The Two Labyrinths
di Michel Le Belhomme
The Two Labyrinths explores the landscape and its representation. The landscape is the ultimate romantic subject, and most often expresses itself from a contemplative and breath-taking perspective. Etymologically speaking, a landscape is a layout of traits, characters, and shapes in a limited space. It is a portion of space that is represented or observed and is subject to a point of view.
But first and foremost it is to be seen as a system, a perfect theorem of time and space, of flows and crossings, of borders and intermixing. In this series, Le Belhomme confidently chooses to stand “in conflict” with the landscape, as a vision and as a product of space and, despite its apparent obviousness, he assumes it can be put into perspective and thus reinvented. To do so, he humbly places himself in a structuralist approach in the spectrums of exploration, analysis and experimentation of this visible production.
To experience landscape is to practice it, to place it in contradiction, thus creating a peripheral vision. The visible then asserts itself through deconstruction and alteration. Without moving away from the primary function of an image, which is to present, this series elaborates hybrid and fanciful creatures, images of images, representations of representations, resonances of multiple echoes.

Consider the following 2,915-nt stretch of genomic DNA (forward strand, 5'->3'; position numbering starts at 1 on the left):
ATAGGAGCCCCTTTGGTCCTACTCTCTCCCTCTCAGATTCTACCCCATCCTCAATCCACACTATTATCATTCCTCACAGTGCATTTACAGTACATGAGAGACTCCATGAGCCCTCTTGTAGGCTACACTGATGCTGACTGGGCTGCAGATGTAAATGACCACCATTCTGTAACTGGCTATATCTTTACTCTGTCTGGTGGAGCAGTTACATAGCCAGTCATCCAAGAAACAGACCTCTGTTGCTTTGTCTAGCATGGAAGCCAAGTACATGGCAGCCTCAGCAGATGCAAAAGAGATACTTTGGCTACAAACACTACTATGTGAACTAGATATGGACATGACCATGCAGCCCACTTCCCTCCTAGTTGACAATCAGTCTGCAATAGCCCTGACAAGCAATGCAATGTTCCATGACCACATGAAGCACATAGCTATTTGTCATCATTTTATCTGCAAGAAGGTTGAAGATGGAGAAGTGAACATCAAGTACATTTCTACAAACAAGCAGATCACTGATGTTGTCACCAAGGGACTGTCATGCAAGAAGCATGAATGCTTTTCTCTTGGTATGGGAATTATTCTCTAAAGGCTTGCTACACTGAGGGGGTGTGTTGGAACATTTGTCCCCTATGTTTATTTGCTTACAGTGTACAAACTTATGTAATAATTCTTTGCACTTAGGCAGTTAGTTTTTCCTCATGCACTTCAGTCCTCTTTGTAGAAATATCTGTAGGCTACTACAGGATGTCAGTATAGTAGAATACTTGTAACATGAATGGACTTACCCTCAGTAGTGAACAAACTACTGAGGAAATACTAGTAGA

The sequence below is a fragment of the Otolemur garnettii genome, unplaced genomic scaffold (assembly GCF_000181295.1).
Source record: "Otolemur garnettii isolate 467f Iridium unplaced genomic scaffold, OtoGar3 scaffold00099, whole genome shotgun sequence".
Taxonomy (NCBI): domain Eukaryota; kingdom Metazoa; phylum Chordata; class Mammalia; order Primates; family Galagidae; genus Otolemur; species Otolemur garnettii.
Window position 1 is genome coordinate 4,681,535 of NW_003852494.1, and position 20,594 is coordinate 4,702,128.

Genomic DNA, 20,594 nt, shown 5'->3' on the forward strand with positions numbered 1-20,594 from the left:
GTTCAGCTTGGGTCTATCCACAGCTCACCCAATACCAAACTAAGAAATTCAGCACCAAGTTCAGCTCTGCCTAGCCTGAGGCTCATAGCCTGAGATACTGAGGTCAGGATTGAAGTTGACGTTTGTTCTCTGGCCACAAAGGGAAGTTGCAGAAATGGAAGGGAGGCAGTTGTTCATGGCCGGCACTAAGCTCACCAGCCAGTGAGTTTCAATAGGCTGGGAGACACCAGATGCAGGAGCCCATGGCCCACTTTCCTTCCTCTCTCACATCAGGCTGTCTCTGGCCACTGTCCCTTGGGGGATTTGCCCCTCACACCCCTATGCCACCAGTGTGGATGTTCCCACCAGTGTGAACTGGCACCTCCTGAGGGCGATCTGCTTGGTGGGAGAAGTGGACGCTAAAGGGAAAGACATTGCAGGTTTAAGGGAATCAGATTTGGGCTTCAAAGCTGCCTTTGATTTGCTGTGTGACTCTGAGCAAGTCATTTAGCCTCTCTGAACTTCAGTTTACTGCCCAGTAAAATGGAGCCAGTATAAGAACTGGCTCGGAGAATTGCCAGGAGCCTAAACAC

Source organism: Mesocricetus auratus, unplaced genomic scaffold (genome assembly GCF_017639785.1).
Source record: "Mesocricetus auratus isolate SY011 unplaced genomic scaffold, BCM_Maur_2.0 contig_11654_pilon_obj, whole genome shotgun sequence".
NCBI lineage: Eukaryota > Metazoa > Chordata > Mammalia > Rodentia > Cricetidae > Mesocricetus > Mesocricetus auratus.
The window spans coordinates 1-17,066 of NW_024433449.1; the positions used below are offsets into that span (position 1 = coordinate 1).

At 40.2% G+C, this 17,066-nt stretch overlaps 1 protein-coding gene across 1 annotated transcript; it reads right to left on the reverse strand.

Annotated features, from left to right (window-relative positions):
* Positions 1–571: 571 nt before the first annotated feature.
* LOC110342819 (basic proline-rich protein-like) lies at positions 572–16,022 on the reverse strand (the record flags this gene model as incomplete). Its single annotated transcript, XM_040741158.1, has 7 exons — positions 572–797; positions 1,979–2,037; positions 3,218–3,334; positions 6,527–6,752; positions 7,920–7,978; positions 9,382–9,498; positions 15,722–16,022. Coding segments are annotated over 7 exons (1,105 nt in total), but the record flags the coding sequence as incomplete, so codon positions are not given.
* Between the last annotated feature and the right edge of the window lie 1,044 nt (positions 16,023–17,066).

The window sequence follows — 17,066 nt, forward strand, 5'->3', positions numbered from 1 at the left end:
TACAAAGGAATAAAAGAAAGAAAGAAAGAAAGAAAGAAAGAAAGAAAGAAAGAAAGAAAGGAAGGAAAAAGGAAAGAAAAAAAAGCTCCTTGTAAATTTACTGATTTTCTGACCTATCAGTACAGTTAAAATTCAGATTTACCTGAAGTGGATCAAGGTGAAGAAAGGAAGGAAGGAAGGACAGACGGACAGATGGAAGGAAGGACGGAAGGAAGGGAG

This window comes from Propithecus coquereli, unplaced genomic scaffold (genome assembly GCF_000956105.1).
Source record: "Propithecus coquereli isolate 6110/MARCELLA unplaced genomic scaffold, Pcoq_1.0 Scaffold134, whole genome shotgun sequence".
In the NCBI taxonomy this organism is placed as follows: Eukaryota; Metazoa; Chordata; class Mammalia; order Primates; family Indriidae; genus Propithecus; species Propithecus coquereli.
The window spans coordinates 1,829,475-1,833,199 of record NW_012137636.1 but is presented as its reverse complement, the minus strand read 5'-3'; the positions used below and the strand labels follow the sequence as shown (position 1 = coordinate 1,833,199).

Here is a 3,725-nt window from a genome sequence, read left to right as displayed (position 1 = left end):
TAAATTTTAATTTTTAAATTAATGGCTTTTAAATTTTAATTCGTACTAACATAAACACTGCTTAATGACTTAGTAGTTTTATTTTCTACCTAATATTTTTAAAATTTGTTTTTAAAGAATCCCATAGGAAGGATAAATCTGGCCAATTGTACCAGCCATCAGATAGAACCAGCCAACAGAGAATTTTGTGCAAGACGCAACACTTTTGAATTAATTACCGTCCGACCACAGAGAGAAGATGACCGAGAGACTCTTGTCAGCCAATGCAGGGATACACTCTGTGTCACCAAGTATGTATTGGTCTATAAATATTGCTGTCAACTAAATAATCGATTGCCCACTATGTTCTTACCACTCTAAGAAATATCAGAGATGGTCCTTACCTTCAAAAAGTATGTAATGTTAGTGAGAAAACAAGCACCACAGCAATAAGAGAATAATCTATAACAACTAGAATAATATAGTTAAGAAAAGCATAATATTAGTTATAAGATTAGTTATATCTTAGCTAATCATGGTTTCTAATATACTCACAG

Halfway between dreamt-up images, suspended between documentation and fiction, and a visual experience with fluctuating absurdity and metaphorical irony; reality swiftly moves from the obvious to the abstract, from fullness to emptiness, from mockery to simulation. The visible thus becomes minimalistic, ghost-like, a breath-taking void, a work of fiction.
Michel Le Belhomme is a photographer based in Rennes, France.
Graduated from the School of Fine Arts in Rennes and the University of Rennes 2, he is a professor, lecturer, curator and critic in photography. Since 2014, he has been represented by the Binome Gallery in Paris. He exhibits regularly in France and abroad (festivals, institutions and galleries), laureat including the Prix Voies off 2015, Arles, SOlas photography prize in 2016. Le Belhomme practices the "slow sculptural protocol that is painting" according to Christian Gattinoni, in the wake of Brassaï's “involuntary sculptures” and ready-made scale, from the point of view corrected by Patrick Tosani: from the first he retained the use of materials without quality, their power of transformation; from the second he works the singularity of the objects and their metamorphosis in a game of proximity, disturbed by the distance and the variation of scale.
Adept of the principle of mise en abyme, he likes to overflow the image beyond its simple referent.